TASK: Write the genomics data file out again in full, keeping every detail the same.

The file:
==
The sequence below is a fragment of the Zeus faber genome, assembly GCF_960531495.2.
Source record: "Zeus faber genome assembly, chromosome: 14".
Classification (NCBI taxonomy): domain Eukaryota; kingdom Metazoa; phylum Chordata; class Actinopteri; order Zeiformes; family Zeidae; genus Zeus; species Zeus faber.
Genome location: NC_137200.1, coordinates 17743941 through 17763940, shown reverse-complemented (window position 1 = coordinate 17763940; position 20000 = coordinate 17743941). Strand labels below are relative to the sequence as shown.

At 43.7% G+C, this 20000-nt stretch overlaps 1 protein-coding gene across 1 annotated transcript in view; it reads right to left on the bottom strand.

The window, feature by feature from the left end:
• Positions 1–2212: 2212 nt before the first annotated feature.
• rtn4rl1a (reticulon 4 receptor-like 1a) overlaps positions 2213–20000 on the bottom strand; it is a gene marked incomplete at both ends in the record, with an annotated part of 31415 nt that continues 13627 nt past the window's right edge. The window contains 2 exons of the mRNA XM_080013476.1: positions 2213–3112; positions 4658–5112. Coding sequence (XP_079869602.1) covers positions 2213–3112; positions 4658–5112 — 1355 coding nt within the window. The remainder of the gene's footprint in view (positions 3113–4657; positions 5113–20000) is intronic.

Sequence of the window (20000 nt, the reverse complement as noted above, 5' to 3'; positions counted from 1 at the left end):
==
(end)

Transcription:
The sequence below is a fragment of the Zeus faber genome, assembly GCF_960531495.2.
Source record: "Zeus faber genome assembly, chromosome: 14".
Classification (NCBI taxonomy): domain Eukaryota; kingdom Metazoa; phylum Chordata; class Actinopteri; order Zeiformes; family Zeidae; genus Zeus; species Zeus faber.
Genome location: NC_137200.1, coordinates 17743941 through 17763940, shown reverse-complemented (window position 1 = coordinate 17763940; position 20000 = coordinate 17743941). Strand labels below are relative to the sequence as shown.

At 43.7% G+C, this 20000-nt stretch overlaps 1 protein-coding gene across 1 annotated transcript in view; it reads right to left on the bottom strand.

The window, feature by feature from the left end:
• Positions 1–2212: 2212 nt before the first annotated feature.
• rtn4rl1a (reticulon 4 receptor-like 1a) overlaps positions 2213–20000 on the bottom strand; it is a gene marked incomplete at both ends in the record, with an annotated part of 31415 nt that continues 13627 nt past the window's right edge. The window contains 2 exons of the mRNA XM_080013476.1: positions 2213–3112; positions 4658–5112. Coding sequence (XP_079869602.1) covers positions 2213–3112; positions 4658–5112 — 1355 coding nt within the window. The remainder of the gene's footprint in view (positions 3113–4657; positions 5113–20000) is intronic.

Sequence of the window (20000 nt, the reverse complement as noted above, 5' to 3'; positions counted from 1 at the left end):